More science than self-expression

NYC exhibit explores genetics through art

Who knew? Ever since C.P. Snow's famous 1959 lecture, "The Two Cultures and the Scientific Revolution," where he placed scientists and arts practitioners at opposite poles, we've assumed the twain shall never meet. Now an art exhibition inspired by discoveries in genetics at Exit Art gallery in New York City's SoHo refutes Snow's claim that "a gulf of mutual incomprehension" divides science and art.

In the show "Paradise Now: Picturing the Genetic Revolution," through Oct. 28, 39 artists display works in a variety of mediums - photographs, paintings, sculpture, computer works, and mixed-media installations - that are almost more science projects or social commentary than self-expression.

Curators Marvin Heiferman and Carole Kismaric checked out works by more than 150 artists. "If it had a beaker in the artwork, we looked at it," Ms. Kismaric said. They discovered a subculture of artists exploring implications of the genetic revolution.

As Eric S. Lander, director of the Whitehead Institute/M.I.T. Center for Genome Research, said of the Human Genome Project in a panel discussion in New York Sept. 20, "Over the next century, this will transform society."

Artists function like canaries in a coal mine, giving early warning of toxic fumes. In this case, the artists question the consequences (privacy and identity issues) of genetic engineering, such as cloning and patenting genes. In a press conference at the exhibition, artist Frank Moore summed up the need to confront issues arising from the genetic revolution: "It's important to yoke our knowledge with a sense of ethics and history to make wisdom."

The works in "Paradise Now" examine the benefits and abuses of our growing power to manipulate biology. As Snow said of technology: "It brings you great gifts with one hand, and it stabs you in the back with the other."

Among the "great gifts" is the potential to "improve" nature and feed the world through breeding pest-resistant plants or meatier animals. Alexis Rockman's painting "The Farm" shows how agribusiness might transform future foodstuffs. He pictures a featherless chicken with six wings and rectangular zucchini designed to be packaging-friendly. In this version of "American Gothic," the old-fashioned farm becomes an artificial pharm.

Images of how biotechnology shapes the natural world abound. In "Smile Tomato," Laura Stein forced a tomato to grow in a mold, producing a smiley face.

In Eva Sutton's interactive computer piece "Hybrids," a viewer can create the perfect organism by mixing body modules - attaching, for instance, a camel's head to a grasshopper torso and bird legs.

The opportunity to be a supreme creator (dare we say "playing God"?) is not so far removed from what one artist has done. Eduardo Kac's piece "Genesis" displays bacteria with synthetic DNA, created by him and by computer users, who log on to his Web site, thereby shining a light on the bacteria, causing it to mutate. (Mr. Kac recently commissioned French scientists to create "Alba," a white rabbit infused with luminescent genes from a jellyfish. The rabbit glows green in blue light.)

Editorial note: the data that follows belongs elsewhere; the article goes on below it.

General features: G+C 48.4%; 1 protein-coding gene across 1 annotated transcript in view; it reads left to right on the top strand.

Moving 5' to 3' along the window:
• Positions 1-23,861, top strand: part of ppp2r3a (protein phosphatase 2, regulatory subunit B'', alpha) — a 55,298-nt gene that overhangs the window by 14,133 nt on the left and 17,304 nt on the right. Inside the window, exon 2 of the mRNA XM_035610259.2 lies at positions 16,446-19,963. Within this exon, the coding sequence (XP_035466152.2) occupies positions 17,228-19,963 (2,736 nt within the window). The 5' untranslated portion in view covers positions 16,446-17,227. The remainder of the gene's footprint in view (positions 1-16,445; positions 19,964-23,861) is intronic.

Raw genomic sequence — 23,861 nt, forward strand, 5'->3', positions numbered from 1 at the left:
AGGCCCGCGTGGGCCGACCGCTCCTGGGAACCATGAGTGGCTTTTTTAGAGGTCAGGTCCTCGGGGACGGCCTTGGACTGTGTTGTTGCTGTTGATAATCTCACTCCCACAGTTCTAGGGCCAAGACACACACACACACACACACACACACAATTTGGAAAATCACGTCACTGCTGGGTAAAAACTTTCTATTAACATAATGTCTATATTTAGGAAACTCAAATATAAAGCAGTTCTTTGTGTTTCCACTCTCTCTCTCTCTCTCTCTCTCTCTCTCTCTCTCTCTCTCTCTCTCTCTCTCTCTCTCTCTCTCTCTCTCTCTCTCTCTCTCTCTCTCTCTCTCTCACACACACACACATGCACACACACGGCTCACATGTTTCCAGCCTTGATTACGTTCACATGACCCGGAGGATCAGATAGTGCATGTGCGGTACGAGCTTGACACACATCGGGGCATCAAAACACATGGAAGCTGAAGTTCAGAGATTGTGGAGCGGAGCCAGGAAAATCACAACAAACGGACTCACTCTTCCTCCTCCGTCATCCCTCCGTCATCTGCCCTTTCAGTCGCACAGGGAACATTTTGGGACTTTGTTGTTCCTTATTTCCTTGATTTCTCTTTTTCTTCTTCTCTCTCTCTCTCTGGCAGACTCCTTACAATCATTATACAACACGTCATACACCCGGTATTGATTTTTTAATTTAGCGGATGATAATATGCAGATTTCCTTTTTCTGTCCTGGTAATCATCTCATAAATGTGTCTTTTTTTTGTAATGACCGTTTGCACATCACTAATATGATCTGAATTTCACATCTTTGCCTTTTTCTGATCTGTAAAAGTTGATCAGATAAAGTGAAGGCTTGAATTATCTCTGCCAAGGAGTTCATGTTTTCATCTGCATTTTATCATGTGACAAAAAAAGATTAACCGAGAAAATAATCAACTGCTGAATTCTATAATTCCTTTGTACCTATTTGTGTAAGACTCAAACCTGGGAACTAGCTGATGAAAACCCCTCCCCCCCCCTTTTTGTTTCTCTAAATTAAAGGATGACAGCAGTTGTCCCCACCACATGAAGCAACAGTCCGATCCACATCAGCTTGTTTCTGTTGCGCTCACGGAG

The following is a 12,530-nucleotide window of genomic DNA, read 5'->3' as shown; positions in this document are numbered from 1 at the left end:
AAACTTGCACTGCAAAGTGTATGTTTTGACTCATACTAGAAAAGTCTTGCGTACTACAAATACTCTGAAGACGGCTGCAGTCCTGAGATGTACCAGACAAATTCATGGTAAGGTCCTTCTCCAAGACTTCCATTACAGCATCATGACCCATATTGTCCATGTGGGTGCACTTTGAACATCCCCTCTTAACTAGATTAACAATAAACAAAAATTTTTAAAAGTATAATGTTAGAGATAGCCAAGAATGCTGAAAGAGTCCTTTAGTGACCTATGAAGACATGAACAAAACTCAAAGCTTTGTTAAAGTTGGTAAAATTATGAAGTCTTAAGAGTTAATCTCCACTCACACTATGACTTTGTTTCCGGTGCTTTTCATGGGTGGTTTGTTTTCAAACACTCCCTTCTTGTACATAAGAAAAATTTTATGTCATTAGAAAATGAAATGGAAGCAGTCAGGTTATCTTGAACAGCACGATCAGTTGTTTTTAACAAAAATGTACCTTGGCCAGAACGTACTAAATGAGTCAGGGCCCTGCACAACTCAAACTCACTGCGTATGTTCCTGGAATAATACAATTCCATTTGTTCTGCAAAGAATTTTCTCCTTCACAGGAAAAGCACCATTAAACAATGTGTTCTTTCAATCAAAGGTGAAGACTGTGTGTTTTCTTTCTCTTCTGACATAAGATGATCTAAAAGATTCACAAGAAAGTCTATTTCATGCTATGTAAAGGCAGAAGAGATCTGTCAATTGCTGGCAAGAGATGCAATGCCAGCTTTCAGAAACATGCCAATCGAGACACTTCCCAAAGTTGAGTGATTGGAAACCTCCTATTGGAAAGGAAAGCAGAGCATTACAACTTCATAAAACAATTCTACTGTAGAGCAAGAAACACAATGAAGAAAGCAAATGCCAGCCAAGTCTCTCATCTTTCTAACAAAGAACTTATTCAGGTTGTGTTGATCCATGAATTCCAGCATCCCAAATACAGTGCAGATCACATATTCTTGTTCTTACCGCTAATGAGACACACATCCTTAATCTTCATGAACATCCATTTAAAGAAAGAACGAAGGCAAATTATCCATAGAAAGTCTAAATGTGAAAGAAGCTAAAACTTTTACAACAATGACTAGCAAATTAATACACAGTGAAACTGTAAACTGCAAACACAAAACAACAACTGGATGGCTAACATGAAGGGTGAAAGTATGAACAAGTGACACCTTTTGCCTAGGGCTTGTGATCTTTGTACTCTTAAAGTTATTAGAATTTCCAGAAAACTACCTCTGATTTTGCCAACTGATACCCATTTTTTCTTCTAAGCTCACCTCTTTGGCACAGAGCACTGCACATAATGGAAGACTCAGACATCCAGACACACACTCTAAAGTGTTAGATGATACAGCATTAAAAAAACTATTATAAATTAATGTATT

Several of the artists question the merger of science and commerce. Christy Rupp displays plastic deli containers with labels like "Greed Beans." Frank Moore's painting "Oz" is dense with metaphorical narratives skeptical of DNA dollars. A heap of consumer goods is topped by a pianist, suggesting a link between materialism and the Holy Grail of producing genes for genius. A beanstalk, out of the "Jack and the Beanstalk" fable, sprouts from a mound of gold coins.

Other artists produced portraits of their subjects' DNA rather than renderings of their external appearance, suggesting we are our genetic makeup rather than the sum of our experience. Steve Miller and Kevin Clarke began their respective portraits of Isabel Goldsmith and James D. Watson, co-discoverer of the structure of DNA, with blood samples.

Mr. Miller's four-panel electron micrograph of Goldsmith's dividing chromosomes is silkscreened in Day-Glo colors like a Warhol celebrity portrait. Mr. Clarke's version of Watson superimposes letters from his genetic code - A, T, C, G - on photographs of empty laboratory shelving, twisted like the famous double helix.

Rebecca Howland's fragile ink drawings, paired with written musings, are the most low-tech. In one drawing, Ms. Howland scribbles the question she asked her Buddhist teacher: "If they clone me, does my spirit come too?" Answer: "No, same apartment, different tenant."

'Paradise Now: Picturing the Genetic Revolution,' is on display at New York's Exit Art through Oct. 28. For more information log on to and

(c) Copyright 2000. The Christian Science Publishing Society

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